Skip to main content
U.S. flag

An official website of the United States government

Official websites use .gov
A .gov website belongs to an official government organization in the United States.

Secure .gov websites use HTTPS
A lock ( ) or https:// means you’ve safely connected to the .gov website. Share sensitive information only on official, secure websites.

How Fire Spreads in the WUI

Preventing or isolating fire throughout a community CAN save homes.

Large destructive fires transition from wildlands into urban/urban-interface conflagrations via radiation, direct flame contact, and ember exposures.

  • Radiant exposures occur when large flames from either wildfire or structural fires are close to exposed structural elements. The intensity of thermal radiation reduces with increasing distance.
  • Direct flame contact occurs when flames from nearby fires, such as burning wood piles, vegetation, or structures come in direct contact with structural components.
  • Embers are responsible for the majority of structure losses in WUI fires. Embers present high fire hazards as they can:
    1. directly ignite exterior structural components by radiant heating.
    2. accumulate and the pile of smoldering embers can ignite the fuel which may transition to flaming.
    3. penetrate the structure via openings and ignite flammable components within the structure.
    4. ignite vegetative fuels and other combustibles.
    5. spread fire hours after the "fire front" has passed.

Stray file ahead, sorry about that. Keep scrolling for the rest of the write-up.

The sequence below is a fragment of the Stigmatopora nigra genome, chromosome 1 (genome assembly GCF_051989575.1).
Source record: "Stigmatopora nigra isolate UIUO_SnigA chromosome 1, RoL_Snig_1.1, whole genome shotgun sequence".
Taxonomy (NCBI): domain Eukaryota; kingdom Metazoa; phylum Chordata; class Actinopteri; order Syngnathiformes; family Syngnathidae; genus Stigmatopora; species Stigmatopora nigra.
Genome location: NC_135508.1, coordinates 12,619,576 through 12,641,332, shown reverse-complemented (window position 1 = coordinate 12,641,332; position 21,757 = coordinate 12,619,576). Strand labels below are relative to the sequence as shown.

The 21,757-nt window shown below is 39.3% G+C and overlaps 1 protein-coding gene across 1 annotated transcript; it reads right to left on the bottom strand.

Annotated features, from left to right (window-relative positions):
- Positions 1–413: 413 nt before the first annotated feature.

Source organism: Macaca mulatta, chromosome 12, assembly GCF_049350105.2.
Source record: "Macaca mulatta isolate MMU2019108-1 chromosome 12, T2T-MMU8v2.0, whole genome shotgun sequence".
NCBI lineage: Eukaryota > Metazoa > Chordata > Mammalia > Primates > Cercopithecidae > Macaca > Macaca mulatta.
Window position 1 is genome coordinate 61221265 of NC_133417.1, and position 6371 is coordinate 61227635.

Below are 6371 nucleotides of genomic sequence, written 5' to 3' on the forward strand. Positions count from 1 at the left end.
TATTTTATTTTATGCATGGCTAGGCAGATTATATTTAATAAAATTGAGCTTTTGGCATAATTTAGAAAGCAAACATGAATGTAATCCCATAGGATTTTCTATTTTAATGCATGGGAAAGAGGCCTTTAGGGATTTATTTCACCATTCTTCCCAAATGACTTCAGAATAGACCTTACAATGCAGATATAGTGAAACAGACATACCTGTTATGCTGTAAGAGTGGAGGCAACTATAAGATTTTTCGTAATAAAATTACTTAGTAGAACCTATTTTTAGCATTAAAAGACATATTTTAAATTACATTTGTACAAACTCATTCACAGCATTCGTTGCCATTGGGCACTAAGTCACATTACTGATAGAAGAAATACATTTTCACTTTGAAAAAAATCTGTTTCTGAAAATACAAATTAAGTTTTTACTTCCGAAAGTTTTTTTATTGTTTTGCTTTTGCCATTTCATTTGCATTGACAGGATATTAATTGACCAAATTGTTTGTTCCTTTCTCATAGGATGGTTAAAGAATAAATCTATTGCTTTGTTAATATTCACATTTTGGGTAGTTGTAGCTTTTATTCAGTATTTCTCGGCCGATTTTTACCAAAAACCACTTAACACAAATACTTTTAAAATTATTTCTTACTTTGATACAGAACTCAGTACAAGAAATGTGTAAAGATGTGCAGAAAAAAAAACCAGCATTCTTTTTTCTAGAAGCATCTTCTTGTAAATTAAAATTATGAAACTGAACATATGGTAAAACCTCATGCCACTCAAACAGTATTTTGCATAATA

Structure ignitions can be characterized into four categories, described below:

Category A (uninterrupted vegetative fire or ember ignition): defined as potential structure ignition due to the uninterrupted spread of fire through vegetation to the structure. By definition, all structures at the perimeter of the WUI community belong to this category. (Not all perimeter structures necessarily ignite by this method; however, determining the ignition pathway after the fire has occurred is often not possible.)

alt text here
Destroyed structure with potential ignition due to uninterrupted fire spread from vegetation. Image from NIST Technical Note 1635.


Category B (vegetative fire or ember ignition): defined as structure ignition due to the burning of vegetative fuel in the periphery of the structure. The ignition of peripheral vegetative fuel could have occurred by ember exposures before the fire front approached.

alt text here
A destroyed structure with undetermined ignition due to embers or fire spread from adjacent vegetation. Image from NIST Technical Note 1635.


Category C (ember ignition): defined as structure ignitions solely by ember exposure, often due to ember intrusion into the structure and igniting the combustibles within the structure. This type of exposure can be identified by the presence of unburned vegetation surrounding the structure and absence of direct flame exposure from vegetation.

alt text here
A burning structure ignited by embers. Image from NIST Technical Note 1796.


Category D (structure-to-structure ignition): defined as structure ignitions from radiant and convective heating by flames from a burning neighboring structure. This type of structure-to- structure flame spread is typically observed in high density communities.

alt text here
NIST experiment showing structure-to-structure ignition due to direct flame contact.



Created July 5, 2023, Updated September 11, 2023